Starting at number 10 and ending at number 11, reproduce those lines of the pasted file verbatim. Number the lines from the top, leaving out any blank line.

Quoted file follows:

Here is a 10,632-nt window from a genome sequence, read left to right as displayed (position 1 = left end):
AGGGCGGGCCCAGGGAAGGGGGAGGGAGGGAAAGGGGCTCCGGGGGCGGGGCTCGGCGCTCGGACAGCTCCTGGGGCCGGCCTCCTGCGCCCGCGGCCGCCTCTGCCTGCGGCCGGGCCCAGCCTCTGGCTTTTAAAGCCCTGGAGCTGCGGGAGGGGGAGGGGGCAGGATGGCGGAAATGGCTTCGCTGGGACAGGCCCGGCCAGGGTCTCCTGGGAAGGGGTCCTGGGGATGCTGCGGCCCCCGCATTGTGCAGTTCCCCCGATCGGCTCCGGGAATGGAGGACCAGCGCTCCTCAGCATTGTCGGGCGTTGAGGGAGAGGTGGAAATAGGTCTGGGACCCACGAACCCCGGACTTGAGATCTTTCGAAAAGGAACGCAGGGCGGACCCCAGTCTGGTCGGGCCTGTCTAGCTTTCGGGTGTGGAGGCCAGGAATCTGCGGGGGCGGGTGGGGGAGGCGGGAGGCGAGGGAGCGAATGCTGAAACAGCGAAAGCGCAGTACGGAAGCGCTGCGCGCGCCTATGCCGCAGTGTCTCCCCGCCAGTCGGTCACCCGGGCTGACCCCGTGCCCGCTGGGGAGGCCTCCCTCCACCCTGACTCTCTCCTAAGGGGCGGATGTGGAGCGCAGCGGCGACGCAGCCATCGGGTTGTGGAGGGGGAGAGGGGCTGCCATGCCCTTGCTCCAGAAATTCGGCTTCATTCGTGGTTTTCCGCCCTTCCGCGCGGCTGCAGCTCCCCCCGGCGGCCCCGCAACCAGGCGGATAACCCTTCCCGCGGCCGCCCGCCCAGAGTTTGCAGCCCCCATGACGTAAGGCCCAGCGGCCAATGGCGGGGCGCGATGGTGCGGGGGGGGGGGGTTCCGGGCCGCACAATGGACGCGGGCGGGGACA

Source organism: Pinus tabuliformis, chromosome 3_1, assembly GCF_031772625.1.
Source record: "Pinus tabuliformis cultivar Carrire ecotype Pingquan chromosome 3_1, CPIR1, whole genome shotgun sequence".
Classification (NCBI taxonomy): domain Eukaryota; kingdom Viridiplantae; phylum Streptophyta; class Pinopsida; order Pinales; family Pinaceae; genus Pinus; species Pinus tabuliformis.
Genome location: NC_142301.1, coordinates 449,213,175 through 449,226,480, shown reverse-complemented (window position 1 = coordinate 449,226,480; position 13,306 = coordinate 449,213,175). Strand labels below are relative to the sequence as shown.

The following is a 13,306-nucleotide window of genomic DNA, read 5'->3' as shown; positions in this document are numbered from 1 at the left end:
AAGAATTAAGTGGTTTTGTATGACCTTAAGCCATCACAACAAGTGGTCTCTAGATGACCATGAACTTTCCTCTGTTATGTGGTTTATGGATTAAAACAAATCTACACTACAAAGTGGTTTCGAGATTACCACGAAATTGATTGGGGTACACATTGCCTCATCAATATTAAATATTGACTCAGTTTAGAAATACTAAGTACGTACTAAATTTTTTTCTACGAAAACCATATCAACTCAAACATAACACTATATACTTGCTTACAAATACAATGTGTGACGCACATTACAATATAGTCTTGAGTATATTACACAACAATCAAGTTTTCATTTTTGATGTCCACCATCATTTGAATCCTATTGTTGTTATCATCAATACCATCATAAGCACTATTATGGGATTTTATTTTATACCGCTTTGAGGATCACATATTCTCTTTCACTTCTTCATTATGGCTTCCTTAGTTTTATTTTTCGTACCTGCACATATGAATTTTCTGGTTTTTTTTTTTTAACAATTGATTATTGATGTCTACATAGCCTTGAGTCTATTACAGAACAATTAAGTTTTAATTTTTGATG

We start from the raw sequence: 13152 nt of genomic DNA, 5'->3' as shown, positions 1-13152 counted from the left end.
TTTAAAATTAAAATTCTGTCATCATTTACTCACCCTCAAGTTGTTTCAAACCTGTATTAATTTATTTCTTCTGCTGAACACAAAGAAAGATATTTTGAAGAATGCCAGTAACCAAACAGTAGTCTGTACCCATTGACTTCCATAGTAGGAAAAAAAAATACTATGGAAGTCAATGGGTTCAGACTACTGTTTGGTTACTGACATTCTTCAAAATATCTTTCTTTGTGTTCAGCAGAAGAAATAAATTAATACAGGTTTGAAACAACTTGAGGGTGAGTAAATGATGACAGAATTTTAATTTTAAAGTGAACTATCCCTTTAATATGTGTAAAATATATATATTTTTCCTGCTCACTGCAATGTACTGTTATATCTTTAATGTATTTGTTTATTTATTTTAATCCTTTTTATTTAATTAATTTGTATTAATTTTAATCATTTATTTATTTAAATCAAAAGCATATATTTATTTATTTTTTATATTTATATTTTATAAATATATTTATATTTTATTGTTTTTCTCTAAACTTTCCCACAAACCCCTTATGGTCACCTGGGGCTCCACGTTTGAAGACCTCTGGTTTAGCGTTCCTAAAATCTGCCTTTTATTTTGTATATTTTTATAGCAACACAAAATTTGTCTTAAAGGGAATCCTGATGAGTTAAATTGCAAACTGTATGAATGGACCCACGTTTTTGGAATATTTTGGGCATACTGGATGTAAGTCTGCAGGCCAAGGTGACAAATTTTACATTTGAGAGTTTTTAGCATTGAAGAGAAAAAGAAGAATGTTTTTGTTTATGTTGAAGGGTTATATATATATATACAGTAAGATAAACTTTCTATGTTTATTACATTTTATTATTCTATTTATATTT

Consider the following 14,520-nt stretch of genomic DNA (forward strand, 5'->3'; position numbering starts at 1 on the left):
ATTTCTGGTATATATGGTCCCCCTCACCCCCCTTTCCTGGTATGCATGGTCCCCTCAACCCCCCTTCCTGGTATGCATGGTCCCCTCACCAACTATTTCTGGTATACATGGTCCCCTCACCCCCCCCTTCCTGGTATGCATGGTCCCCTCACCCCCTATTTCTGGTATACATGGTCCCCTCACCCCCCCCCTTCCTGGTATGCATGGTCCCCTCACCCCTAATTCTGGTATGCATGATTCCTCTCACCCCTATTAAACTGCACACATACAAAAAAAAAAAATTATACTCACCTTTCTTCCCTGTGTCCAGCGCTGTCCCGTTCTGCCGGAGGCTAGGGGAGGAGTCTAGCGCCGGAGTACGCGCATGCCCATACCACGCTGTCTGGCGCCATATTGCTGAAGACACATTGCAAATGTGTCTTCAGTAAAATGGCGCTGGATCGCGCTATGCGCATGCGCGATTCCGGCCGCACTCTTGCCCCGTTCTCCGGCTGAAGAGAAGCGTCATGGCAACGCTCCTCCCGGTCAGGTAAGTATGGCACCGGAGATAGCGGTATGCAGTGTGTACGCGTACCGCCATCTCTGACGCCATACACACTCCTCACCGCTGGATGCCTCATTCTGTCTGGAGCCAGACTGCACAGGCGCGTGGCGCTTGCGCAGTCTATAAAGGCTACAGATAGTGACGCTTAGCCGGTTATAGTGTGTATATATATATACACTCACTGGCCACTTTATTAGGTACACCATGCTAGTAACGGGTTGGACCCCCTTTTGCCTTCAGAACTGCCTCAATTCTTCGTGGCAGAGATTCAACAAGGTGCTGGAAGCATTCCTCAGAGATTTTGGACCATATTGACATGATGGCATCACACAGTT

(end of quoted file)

TTTAAAATTAAAATTCTGTCATCATTTACTCACCCTCAAGTTGTTTCAAACCTGTATTAATTTATTTCTTCTGCTGAACACAAAGAAAGATATTTTGAAGAATGCCAGTAACCAAACAGTAGTCTGTACCCATTGACTTCCATAGTAGGAAAAAAAAATACTATGGAAGTCAATGGGTTCAGACTACTGTTTGGTTACTGACATTCTTCAAAATATCTTTCTTTGTGTTCAGCAGAAGAAATAAATTAATACAGGTTTGAAACAACTTGAGGGTGAGTAAATGATGACAGAATTTTAATTTTAAAGTGAACTATCCCTTTAATATGTGTAAAATATATATATTTTTCCTGCTCACTGCAATGTACTGTTATATCTTTAATGTATTTGTTTATTTATTTTAATCCTTTTTATTTAATTAATTTGTATTAATTTTAATCATTTATTTATTTAAATCAAAAGCATATATTTATTTATTTTTTATATTTATATTTTATAAATATATTTATATTTTATTGTTTTTCTCTAAACTTTCCCACAAACCCCTTATGGTCACCTGGGGCTCCACGTTTGAAGACCTCTGGTTTAGCGTTCCTAAAATCTGCCTTTTATTTTGTATATTTTTATAGCAACACAAAATTTGTCTTAAAGGGAATCCTGATGAGTTAAATTGCAAACTGTATGAATGGACCCACGTTTTTGGAATATTTTGGGCATACTGGATGTAAGTCTGCAGGCCAAGGTGACAAATTTTACATTTGAGAGTTTTTAGCATTGAAGAGAAAAAGAAGAATGTTTTTGTTTATGTTGAAGGGTTATATATATATATACAGTAAGATAAACTTTCTATGTTTATTACATTTTATTATTCTATTTATATTT

Consider the following 14,520-nt stretch of genomic DNA (forward strand, 5'->3'; position numbering starts at 1 on the left):